Orchestra Obscura

In 2001 the artist David Hockney startled the art world by theorizing that advances in realism and accuracy in paintings of many Old Masters such as Ingres, Jan van Eyck, Caravaggio, and Vermeer were not just the result of the artists’ technique and creativity, but also involved the common use of optical devices such as camera obscura, camera lucida, and curved mirrors to enhance their perspective. I immediately thought of the slippery slope of cognitive perception after reading the latest post from the noted blogger Emily Hogstad, who has been deservedly acclaimed for her detailed and comprehensive revelations relating to the Minnesota Orchestra debacle.  Suffice to say her latest article created a different kind of buzz. 

C.OMany in the social media crowd have been quick to condemn her for perceived disparaging remarks directed at the musicians of the Chicago Symphony (who have shown unwavering support for the MN Orchestra musicians and have often employed them during the lockout), as well as the audience itself, described in the piece as “completely noncommittal”. After what was an undoubtedly spectacular performance by James Ehnes and the CSO (which she recounts in somewhat hyperventilating terms), she left at intermission, skipping Berlioz’s Symphonie Fantastique. I was surprised at the general tone of the article, which (to me) has a certain snark and preachiness about it, no doubt unintentionally. And it highlights in no uncertain terms the dangers of looking out of one tiny window, orchestrally speaking.

But the piece is quite heartfelt and raises important points, many of which are part of the robust discourse happening at so many levels now in the business. The fact is that to some degree the antiquated, abstract, and almost totally foreign protocols of the traditional orchestral experience do turn off a lot of patrons. Some orchestras do look bored and distracted the whole time (and some sound like it). And as we are now experiencing, some great orchestras are simply taken for granted by their own communities and donor base until it’s (nearly) too late.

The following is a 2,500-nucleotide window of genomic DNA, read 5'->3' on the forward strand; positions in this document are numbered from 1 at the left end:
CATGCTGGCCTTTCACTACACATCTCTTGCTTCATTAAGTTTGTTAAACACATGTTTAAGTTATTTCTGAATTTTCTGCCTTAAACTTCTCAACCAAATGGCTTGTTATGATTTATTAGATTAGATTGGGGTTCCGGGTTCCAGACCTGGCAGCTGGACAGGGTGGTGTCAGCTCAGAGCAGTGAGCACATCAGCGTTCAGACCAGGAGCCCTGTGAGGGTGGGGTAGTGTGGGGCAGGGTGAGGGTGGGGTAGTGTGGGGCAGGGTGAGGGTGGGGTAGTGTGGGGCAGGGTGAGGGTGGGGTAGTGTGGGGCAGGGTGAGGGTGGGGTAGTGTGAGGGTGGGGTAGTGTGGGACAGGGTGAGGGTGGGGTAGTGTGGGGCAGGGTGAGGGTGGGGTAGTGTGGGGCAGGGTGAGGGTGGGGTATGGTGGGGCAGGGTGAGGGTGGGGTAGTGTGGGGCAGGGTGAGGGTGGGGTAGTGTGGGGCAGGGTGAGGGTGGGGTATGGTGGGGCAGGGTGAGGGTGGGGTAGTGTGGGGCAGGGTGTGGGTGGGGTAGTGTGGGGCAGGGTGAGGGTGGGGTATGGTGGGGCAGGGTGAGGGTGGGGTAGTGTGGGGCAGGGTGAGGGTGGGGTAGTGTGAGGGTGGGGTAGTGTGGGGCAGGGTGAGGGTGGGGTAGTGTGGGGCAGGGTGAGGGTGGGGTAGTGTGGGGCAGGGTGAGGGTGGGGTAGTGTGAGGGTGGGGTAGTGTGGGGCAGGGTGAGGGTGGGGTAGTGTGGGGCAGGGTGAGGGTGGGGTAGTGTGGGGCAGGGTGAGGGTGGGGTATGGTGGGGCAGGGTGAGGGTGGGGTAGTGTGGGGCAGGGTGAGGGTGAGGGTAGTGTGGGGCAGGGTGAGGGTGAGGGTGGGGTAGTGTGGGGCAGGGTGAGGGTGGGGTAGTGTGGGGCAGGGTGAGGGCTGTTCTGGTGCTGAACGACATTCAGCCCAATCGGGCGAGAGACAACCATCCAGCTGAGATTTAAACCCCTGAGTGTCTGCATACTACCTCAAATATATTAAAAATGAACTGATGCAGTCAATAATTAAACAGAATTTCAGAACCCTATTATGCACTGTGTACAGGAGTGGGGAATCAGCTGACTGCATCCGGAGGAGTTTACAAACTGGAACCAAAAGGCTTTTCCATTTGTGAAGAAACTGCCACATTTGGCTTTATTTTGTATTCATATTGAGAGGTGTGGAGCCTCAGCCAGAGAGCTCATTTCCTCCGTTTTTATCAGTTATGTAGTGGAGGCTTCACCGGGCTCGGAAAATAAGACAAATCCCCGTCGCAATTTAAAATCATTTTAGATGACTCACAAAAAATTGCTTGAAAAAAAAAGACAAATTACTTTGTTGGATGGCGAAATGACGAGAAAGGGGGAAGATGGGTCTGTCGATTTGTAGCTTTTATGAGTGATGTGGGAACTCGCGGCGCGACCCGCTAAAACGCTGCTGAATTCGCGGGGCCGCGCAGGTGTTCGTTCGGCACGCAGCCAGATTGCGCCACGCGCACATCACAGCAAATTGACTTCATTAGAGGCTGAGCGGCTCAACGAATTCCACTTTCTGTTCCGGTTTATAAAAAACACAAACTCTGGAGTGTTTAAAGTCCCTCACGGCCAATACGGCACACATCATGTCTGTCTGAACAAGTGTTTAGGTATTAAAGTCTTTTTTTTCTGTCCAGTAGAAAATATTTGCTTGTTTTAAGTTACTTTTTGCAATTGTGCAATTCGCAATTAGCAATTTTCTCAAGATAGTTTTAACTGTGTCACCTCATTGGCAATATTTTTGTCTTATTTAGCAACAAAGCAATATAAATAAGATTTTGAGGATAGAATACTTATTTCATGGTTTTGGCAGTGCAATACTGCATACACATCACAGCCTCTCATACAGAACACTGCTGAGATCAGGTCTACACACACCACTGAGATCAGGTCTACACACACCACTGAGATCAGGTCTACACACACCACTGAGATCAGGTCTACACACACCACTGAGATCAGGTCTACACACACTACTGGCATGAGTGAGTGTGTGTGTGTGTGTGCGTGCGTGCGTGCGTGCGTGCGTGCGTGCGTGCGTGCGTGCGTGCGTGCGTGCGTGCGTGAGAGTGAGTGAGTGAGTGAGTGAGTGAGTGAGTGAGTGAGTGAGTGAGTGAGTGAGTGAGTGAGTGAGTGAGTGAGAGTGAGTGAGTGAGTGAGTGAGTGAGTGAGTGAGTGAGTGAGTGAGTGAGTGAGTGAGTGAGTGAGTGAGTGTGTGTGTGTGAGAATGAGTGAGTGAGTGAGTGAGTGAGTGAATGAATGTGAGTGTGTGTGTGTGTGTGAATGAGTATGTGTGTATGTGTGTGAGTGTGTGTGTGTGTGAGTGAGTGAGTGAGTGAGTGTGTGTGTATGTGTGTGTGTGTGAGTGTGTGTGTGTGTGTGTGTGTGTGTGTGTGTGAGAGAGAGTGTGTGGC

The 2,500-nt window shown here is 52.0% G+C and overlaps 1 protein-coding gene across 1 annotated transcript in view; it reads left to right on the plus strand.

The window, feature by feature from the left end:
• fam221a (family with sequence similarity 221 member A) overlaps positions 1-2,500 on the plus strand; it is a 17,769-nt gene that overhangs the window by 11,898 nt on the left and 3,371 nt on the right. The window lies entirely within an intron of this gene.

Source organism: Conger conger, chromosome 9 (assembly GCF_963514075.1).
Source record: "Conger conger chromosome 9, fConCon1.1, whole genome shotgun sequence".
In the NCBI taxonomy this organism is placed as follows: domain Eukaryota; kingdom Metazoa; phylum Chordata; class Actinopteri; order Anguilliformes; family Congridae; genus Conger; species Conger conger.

Even if that show happened to be an off night (I wasn’t there), her comments about the CSO musicians and audience seem to me unfair and misguided, presumably a result of Ms. Hogstad’s current inability to disconnect from recent concert experiences in Minnesota, which must be quite emotional these days. Good thing she wasn’t in New York to experience the frequent “walking ovation” displayed by a good portion of the audience at some of the city’s most esteemed institutions.

Ms. Hogstad is an incredibly gifted and knowledgeable writer and is obviously passionate about music and musicians. She raises some important questions towards the end of the article; I’d humbly suggest a few more road trips might point a way to some answers. Perspective is everything, especially broadening it.

If Song of the Lark is new to you, dive right in here. For this week’s mind-bending MOA news, click here.

 

 

photo credit: Sigfrid Lundberg via photopin cc

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2 thoughts on “Orchestra Obscura”

  1. I love Emily’s blog, and found her latest post fascinating. It takes bravery to make such complicated thoughts public. Much about a concert experience is subjective, and the juxtaposition of the two orchestras in such different situations defined that particular one for her in a way I was interested to hear her describe. I think anyone who feels she was being unduly critical of the CSO missed the point of the piece.

    Reply
    • Thanks for your comment. That’s what I meant about a slippery slope with regard to perception. I don’t think anyone missed her points (unless they preferred to), but I can also understand why some would be critical of her comments re CSO and the audience.
      It would be interesting if Emily heard a live recording of the Berlioz in a year or so and was able to detect not only the precise orchestra playing but also whether they and their audience seemed disconnected or bored.

      Reply

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